THE third season of “Top Chef” comes to a close tonight, answering questions that have made this contest seem like a timely echo of, or overture to, the precedent-courting presidential race: Will there be a first woman Top Chef or a first nonwhite Top Chef or maybe even a first openly gay Top Chef?
FUTURE CELEBRITIES? Contestants in an episode of “The Next Iron Chef.”
On this matter the Bravo network has expertly teased out the suspense, but along the way it’s settled another issue. While Top Chef contestants must endure a finger-numbing, flesh-nicking decathlon of slicing and dicing, the top chefs who assess them need not come within
One after another, the country’s most esteemed culinary practitioners — Eric Ripert, Daniel Boulud and Geoffrey Zakarian, to name a few — sauntered onto the set, where they ate on command and frowned on cue.
What they didn’t do was cook. And in that sense the show perfectly illustrated how far these celebrities — on “Top Chef,” on “Iron Chef” and its progeny, on any number of programs — have traveled from the tedious, earnest hands-on work that gave them their luster in the first place.
It’s a trajectory all the more interesting for the way it mirrors the evolution of their off-camera careers, in which they’ve morphed into stars so much larger than, and sometimes so loosely tethered to, the nuts and bolts of their craft.
When celebrity chefs show up on TV these days, at least during prime time, they are less likely to be sautéing than to be swaggering through exotic locales (Anthony Bourdain) or swearing at the lesser mortals stuck with the grunt work (Gordon Ramsay). They are outsize personalities tapped for the charisma they can project, not the skill set they are prepared to demonstrate.
The step-by-step cooking tutorials that were once chefs’ stock in trade on television are increasingly relegated to morning news shows and to home-entertainment gurus like Martha Stewart and her down-market, “Yum-O!” successor, Rachael Ray.
Mario Batali used to provide such lessons on “Molto Mario,” but it’s no longer in production. Bobby Flay still dispenses advice on “Boy Meets Grill,” but spends much of his television energies on flashier, less pedagogic projects.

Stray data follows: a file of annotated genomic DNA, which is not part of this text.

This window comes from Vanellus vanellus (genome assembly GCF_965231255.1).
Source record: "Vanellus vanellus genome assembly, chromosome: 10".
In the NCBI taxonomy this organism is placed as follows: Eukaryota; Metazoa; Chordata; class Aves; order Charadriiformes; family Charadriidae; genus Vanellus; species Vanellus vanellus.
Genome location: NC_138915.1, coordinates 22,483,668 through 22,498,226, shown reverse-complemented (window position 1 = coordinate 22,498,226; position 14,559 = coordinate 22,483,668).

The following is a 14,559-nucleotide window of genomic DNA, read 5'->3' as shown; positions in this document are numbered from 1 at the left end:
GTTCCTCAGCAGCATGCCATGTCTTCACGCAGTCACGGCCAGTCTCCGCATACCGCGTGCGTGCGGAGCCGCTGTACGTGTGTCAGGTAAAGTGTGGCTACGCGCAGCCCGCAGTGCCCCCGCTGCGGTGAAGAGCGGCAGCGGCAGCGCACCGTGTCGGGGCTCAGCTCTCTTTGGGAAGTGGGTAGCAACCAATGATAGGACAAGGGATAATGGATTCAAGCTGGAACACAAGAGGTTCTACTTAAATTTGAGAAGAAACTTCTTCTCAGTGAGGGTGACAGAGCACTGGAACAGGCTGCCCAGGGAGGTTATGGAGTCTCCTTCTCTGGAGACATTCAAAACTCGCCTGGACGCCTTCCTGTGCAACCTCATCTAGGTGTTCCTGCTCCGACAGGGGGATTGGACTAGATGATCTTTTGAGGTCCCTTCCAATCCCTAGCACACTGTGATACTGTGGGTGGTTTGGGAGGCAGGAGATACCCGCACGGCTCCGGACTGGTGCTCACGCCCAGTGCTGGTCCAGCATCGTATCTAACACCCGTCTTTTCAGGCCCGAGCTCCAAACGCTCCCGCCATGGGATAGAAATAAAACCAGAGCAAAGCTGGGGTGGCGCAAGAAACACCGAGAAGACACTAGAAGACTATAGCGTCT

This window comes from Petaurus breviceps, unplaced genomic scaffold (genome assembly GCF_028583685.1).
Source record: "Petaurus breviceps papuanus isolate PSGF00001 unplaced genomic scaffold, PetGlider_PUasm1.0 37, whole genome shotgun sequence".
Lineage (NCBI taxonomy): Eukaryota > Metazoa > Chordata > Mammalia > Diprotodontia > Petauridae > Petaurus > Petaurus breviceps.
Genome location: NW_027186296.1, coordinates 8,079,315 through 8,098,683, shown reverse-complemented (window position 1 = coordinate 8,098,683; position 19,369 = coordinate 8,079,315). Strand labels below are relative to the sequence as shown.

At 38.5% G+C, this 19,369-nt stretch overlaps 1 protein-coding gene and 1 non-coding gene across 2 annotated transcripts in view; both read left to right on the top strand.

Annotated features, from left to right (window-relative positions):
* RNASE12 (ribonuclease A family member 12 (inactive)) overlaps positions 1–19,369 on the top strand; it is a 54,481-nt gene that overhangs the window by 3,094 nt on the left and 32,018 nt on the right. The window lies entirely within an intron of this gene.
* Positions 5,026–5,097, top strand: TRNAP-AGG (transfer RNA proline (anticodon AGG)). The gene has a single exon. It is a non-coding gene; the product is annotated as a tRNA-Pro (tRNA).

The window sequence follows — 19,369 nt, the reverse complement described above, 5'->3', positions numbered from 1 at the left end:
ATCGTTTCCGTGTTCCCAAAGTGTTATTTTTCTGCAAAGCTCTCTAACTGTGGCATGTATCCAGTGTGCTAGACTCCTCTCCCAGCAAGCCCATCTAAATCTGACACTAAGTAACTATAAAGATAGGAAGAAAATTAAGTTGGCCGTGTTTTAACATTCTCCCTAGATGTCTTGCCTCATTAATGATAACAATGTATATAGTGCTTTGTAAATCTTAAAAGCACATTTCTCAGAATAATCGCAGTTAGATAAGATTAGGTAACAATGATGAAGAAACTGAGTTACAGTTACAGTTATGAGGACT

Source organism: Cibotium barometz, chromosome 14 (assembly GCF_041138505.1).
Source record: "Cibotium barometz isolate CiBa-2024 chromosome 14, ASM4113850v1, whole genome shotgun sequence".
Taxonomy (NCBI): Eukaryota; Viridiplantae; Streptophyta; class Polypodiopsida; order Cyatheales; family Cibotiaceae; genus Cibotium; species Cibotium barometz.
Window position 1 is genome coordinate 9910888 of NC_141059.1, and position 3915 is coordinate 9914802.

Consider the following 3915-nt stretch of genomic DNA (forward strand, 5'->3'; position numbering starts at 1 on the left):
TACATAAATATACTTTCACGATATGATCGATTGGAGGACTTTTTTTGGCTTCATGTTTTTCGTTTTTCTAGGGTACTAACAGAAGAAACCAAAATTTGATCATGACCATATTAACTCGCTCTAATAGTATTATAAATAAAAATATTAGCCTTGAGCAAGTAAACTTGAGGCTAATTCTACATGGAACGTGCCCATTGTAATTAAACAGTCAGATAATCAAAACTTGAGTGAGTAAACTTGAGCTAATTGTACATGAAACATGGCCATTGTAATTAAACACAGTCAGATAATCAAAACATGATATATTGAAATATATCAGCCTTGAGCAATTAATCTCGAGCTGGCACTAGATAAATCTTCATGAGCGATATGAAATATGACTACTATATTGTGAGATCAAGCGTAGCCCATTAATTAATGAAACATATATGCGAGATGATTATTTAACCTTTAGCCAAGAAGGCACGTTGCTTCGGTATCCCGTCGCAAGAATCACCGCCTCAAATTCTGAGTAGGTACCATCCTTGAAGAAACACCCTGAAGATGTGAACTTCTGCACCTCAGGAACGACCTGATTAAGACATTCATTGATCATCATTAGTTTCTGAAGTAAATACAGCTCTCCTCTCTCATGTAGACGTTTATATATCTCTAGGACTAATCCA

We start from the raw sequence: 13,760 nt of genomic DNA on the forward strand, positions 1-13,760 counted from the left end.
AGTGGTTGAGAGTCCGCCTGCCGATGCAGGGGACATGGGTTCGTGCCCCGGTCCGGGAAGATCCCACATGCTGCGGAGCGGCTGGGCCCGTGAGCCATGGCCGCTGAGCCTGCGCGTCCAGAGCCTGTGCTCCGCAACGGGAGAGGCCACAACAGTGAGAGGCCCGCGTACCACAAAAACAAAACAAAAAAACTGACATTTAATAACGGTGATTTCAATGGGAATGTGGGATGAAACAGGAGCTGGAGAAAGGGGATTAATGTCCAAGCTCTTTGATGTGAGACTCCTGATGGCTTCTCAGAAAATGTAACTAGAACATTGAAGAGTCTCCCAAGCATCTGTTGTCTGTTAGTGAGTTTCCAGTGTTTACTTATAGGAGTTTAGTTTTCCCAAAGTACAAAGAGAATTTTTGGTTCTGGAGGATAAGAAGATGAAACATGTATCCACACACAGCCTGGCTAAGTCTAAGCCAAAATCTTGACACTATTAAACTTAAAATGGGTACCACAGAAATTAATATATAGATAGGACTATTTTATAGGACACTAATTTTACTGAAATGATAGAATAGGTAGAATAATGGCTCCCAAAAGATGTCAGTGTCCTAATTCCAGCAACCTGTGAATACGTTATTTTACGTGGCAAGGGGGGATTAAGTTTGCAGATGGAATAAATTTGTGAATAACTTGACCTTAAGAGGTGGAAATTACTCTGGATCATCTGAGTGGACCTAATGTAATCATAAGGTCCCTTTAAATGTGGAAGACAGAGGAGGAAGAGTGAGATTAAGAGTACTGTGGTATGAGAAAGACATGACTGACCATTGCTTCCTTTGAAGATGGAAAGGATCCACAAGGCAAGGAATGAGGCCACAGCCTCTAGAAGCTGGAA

Take “Throwdown.” Mr. Flay cooks on this show, but not principally to educate viewers who might aspire to cook as well as he does. “Throwdown” pits him against a nonprofessional chili or burger maker whose yard or home Mr. Flay visits and whose work he is trying at once to replicate and to trump. He’s a slumming celebrity cooking in the service of bragging rights or humiliation.
Cooking as contest, cooking as derring-do: that pretty much sums up “Iron Chef America,” on which Mr. Flay and Mr. Batali have been mainstays. It’s colorful. It’s kinetic.
But it has limited relevance to the home cook. And it has dubious connection to the actual kitchen paces that any of the chefs in the competition have gone through or might. At no restaurant I’ve ever visited do the kitchen hands or customers present the chef with a surprise ingredient, give him or her a stringent time limit and say, “Go!”
“Iron Chef America” has been so successful that it has created a spinoff, “The Next Iron Chef,” which will have its debut on the Food Network on Sunday night. The show features eight near-celebrity chefs from around the country vying, in an elimination competition, to join Mr. Batali and Mr. Flay as permanent gladiators and become, in words actually spoken by one of the show’s hosts, “a culinary God.”
Toward the end of the first episode, they’re asked to do something with doubtful inspirational value: press an unlikely savory ingredient — squid, tripe and catfish are three examples — into the service of dessert. I’d caution you not to try this at home, but there’s little danger of that.
The most priceless moment comes near the episode’s beginning, when one aspirant, Traci Des Jardins, the executive chef of the restaurant Jardinière in
It’s a situation more firmly grounded in kitchen reality than a typical “Iron Chef” stunt, and what’s fascinating is the way Ms. Des Jardins responds to it. Looking nervous, she says with admirable candor that she can only hope the requisite skills are still in her command, because she doesn’t handle such chores often anymore.
How many of the country’s most successful chefs do? As they pump out their books, sign their latest endorsement deals and add 3rd or 6th or 10th restaurants to their burgeoning empires, they move farther away from the meals that the diners in those restaurants eat. They’re less creators than conferrers, lending an aura of glamour to products manufactured and projects maintained by others.
During this season of “Top Chef,” Tom Colicchio, the head judge, opened a new Craft restaurant in
The chances seem slim that diners at that Craftsteak will be exposed to Mr. Colicchio’s cooking the way diners at the original Craft in
And that’s not unlike what the audience for some television food shows get. Viewers are meant to thrill to the presence of a great chef, to revel in his or her quips or tirades, not to catch an honest glimpse of that greatness in meaningful action.
At its heart “Top Chef” remains a show about cooking, the triumphs and pratfalls of its contestants yielding lessons about the way ingredients go together and why a dish succeeds or not.
But the celebrity chefs who do cameos on the “Top Chef” judging panel, greeted by awe-struck stares from those contestants, recall the actors and actresses in the tic-tac-toe boxes of “The Hollywood Squares.” They’re transmitting their fungible star wattage, and they’re a long way from their supposed day jobs